Workers at Everett Starbucks are voting to unite

EVERETT is a barista at Everett Starbucks 13-1 voted for the union on Wednesday, joining more than a hundred Starbucks stores that have joined unions across the country since December.

Employees of the store on Broadway and 37th Street voted to join the Workers United union. The union office gives workers the right to bargain with a network of coffee shops in Seattle for payment and benefits.

Jacob Fullerton, shift manager at Everett Cafe, said he and his colleagues expected victory. Several people gathered in the lobby of a laptop store to watch the vote count live.

From the beginning, Fullerton said, the union’s efforts “were to give workers a real say in terms of work and compensation.”

When employees filed a petition for union elections in late January, 29 people were eligible to vote. Fullerton said some have since left the store or not voted.

So far Everett store is one of two in Snahomish County that have joined the union. Another enters Maryville on 27th Avenue and 172nd Street NE. The three-week election began on Tuesday, and its results will be announced on June 21.

The union action began late last summer at Starbucks stores in Buffalo, New York. Since then, employees of 286 stores have applied for union elections in more than 30 states, according to Starbucks Law360 union tracker.

As of Wednesday, 104 stores have successfully merged into a union – part of approximately 9,000 Starbucks cafes run by the company in the United States. Meanwhile, workers from at least 10 stores have dropped out of the union.

Starbucks has long opposed union membership. “From the beginning, we made it clear that we are better together as partners, without an alliance between us, and that belief has not changed,” a Starbucks spokesman said in an e-mail statement in April.

Now Everett Starbucks employees have a difficult task to sign the first contract. This is a process that often takes a year or more, said a labor expert Associated Press last week. Only three union-linked stores – in Buffalo, New York, and Mesa, Arizona – began bidding.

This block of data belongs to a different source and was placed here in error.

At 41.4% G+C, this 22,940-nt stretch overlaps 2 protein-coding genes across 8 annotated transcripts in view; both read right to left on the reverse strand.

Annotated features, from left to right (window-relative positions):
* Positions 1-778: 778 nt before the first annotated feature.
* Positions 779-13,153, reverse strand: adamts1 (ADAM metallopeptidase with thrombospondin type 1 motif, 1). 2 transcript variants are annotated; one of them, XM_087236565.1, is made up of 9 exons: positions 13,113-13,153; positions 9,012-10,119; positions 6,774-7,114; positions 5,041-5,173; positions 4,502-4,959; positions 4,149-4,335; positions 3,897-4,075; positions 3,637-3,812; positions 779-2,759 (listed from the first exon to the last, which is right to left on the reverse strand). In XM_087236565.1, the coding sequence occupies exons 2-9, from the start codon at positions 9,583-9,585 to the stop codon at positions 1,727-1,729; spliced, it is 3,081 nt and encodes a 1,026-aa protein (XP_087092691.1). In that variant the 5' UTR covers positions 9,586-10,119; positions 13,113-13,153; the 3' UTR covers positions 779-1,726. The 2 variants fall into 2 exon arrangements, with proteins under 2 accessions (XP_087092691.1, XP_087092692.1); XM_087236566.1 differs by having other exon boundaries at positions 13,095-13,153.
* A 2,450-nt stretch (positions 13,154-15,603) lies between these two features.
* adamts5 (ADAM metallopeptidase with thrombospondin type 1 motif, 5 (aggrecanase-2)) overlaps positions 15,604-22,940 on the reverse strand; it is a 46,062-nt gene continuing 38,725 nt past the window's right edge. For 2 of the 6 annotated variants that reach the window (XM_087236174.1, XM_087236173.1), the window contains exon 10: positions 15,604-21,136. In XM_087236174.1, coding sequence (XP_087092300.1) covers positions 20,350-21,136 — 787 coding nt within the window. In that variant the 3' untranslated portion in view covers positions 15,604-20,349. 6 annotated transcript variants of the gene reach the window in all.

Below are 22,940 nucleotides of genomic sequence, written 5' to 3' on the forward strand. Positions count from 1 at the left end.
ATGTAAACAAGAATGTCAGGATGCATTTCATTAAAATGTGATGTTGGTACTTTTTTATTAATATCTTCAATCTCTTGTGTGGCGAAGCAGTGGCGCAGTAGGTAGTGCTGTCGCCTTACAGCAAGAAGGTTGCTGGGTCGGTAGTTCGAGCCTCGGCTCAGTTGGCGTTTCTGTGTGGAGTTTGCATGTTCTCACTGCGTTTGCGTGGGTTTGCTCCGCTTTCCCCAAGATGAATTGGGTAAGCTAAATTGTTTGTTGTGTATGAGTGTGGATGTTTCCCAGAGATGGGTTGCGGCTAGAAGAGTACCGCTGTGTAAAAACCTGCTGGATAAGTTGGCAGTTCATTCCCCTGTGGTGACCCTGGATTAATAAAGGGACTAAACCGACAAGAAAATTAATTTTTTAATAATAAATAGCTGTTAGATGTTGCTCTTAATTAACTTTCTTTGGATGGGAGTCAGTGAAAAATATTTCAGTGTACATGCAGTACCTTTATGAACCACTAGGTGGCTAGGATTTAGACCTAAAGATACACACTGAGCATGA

Fullerton said Everett store employees are optimistic.

“When we went public in January, we were one of 35 stores,” he said. “Now we are in 100 stores. It’s gaining momentum. ”

In the contract, Fullerton said, workers would like to see higher wages to keep up with inflation and changes in vacation policies. He said hourly workers cannot get leave after just one year of work, which is the standard for many retail jobs.

In an email Wednesday, a Starbucks spokesman said “the company will respect this process and will trade in good faith, guided by our principles. We hope the union will do the same. ”

Starbucks CEO Howard Schultz told investors on a call on earnings on May 3 that the union contract “does not even come close” to what Starbucks offers, according to call decryption.

Against the backdrop of the union push, Starbucks announced pay raises, advanced training, credit card tips and technology improvements. The increase in wages and benefits will cover 240,000 workers in 8,800 stores, with the exception of unionized stores, Schultz said during the interview.

Schultz argued that federal labor law prohibits companies from extending these benefits to union-linked stores. But labor experts said the tactic was intended to prevent unions, and the company could offer benefits through negotiations, the AP reported.

In Everett, Starbucks customers have shown support for the union, Fullerton said.

“In general, tips have increased,” he said.

The company, he said, does not support. He said Starbucks “tried to make it look like we were bad guys who wanted to merge our store.”

According to the AP, the National Labor Council has filed 56 complaints against Starbucks for violating labor laws, including firing workers for supporting unions. Starbucks, meanwhile, has filed two complaints with Workers United for allegedly harassing and intimidating workers.

Fullerton said the move to the union was led by workers.

“It was 100% motivated to go out and do it,” he said. “Otherwise it wouldn’t have happened.”

Jacqueline Allison: 425-339-3434;; Twitter: @jacq_allison.

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